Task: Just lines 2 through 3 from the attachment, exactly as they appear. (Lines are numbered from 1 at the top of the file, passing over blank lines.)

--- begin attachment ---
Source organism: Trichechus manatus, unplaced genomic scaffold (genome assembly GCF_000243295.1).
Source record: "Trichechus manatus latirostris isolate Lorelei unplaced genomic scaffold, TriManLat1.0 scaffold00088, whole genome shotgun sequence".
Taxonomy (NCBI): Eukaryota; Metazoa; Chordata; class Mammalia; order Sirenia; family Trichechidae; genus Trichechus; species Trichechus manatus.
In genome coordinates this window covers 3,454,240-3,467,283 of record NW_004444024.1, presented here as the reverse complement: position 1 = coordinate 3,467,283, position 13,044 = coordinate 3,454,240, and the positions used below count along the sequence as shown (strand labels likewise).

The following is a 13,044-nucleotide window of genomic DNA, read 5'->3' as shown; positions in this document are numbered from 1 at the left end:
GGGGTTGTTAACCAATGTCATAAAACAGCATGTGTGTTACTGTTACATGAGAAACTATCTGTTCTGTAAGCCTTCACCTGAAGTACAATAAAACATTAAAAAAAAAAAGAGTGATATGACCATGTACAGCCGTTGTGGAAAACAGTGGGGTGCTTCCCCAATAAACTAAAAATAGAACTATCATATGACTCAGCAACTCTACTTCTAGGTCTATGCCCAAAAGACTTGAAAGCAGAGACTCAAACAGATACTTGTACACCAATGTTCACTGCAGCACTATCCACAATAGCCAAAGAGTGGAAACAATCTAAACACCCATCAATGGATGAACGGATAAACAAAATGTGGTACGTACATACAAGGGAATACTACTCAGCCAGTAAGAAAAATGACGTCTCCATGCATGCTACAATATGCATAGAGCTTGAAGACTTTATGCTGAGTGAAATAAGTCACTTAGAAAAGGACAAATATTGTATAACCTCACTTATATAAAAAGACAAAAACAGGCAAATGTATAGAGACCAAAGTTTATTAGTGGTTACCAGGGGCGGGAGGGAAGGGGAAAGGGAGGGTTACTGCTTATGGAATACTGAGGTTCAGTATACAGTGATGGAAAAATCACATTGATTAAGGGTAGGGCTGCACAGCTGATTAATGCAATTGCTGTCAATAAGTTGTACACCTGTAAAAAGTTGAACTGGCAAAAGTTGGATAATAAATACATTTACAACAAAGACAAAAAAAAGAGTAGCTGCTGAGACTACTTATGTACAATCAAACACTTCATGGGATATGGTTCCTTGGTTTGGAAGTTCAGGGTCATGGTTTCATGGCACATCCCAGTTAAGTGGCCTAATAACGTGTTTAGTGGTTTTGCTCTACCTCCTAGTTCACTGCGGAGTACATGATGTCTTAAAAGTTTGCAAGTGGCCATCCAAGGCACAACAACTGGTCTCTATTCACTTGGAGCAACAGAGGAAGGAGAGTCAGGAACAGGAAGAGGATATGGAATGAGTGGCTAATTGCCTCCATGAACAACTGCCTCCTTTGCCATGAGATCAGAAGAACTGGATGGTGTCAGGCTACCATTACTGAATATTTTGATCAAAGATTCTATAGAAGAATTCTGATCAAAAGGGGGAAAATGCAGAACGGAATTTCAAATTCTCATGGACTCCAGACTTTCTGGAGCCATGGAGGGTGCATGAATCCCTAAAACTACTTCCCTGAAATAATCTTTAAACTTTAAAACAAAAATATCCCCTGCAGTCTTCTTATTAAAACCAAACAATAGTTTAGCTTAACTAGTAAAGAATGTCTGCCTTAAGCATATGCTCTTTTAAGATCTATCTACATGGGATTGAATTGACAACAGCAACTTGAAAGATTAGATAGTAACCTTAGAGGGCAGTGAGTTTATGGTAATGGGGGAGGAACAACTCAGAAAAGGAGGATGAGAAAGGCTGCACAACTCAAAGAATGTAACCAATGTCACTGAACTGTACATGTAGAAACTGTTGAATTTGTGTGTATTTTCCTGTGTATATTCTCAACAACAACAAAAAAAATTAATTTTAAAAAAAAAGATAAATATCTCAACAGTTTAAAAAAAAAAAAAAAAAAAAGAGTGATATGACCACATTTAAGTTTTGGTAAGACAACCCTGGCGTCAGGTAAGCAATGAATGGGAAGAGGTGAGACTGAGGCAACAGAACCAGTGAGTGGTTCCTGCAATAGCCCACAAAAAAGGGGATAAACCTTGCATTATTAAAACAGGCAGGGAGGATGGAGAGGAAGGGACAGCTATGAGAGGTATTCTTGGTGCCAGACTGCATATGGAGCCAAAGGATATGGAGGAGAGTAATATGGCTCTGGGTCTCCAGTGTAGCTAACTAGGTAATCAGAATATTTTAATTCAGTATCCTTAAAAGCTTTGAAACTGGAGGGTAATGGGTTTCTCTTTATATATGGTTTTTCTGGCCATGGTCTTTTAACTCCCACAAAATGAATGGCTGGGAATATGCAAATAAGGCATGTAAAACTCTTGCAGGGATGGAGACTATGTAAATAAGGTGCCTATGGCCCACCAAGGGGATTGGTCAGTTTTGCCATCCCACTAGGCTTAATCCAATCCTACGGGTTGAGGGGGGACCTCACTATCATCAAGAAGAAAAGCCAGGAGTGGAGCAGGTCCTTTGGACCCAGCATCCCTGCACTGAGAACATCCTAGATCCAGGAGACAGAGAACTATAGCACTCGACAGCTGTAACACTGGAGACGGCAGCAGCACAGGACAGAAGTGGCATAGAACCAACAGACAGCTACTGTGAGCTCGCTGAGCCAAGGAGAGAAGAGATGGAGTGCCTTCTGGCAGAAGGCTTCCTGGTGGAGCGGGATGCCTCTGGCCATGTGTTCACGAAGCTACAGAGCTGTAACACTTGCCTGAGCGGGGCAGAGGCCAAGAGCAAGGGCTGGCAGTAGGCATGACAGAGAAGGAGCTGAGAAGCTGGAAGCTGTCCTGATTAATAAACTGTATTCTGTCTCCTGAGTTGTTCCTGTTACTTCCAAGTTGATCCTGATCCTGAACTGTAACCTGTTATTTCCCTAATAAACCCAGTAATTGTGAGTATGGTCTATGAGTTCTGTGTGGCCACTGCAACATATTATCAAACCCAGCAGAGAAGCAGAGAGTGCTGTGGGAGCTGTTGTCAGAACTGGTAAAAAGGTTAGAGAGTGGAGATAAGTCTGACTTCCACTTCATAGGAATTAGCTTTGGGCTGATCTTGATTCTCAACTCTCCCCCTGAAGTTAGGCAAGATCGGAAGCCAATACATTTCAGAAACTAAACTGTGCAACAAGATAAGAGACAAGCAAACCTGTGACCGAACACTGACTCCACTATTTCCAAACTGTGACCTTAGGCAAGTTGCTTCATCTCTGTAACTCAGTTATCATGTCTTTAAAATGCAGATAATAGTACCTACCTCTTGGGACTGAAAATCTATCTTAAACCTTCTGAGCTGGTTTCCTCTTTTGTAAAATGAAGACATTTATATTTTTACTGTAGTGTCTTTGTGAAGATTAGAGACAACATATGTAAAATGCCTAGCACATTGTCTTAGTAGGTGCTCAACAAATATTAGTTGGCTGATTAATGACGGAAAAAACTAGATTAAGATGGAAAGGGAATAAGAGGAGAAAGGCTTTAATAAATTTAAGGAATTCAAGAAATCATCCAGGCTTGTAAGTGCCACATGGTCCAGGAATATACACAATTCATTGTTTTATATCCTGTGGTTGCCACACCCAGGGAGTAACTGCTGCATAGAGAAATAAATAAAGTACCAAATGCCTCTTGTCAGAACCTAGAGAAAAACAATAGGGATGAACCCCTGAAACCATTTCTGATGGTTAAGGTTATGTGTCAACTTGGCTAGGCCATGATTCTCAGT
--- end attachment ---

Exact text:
Source record: "Trichechus manatus latirostris isolate Lorelei unplaced genomic scaffold, TriManLat1.0 scaffold00088, whole genome shotgun sequence".
Taxonomy (NCBI): Eukaryota; Metazoa; Chordata; class Mammalia; order Sirenia; family Trichechidae; genus Trichechus; species Trichechus manatus.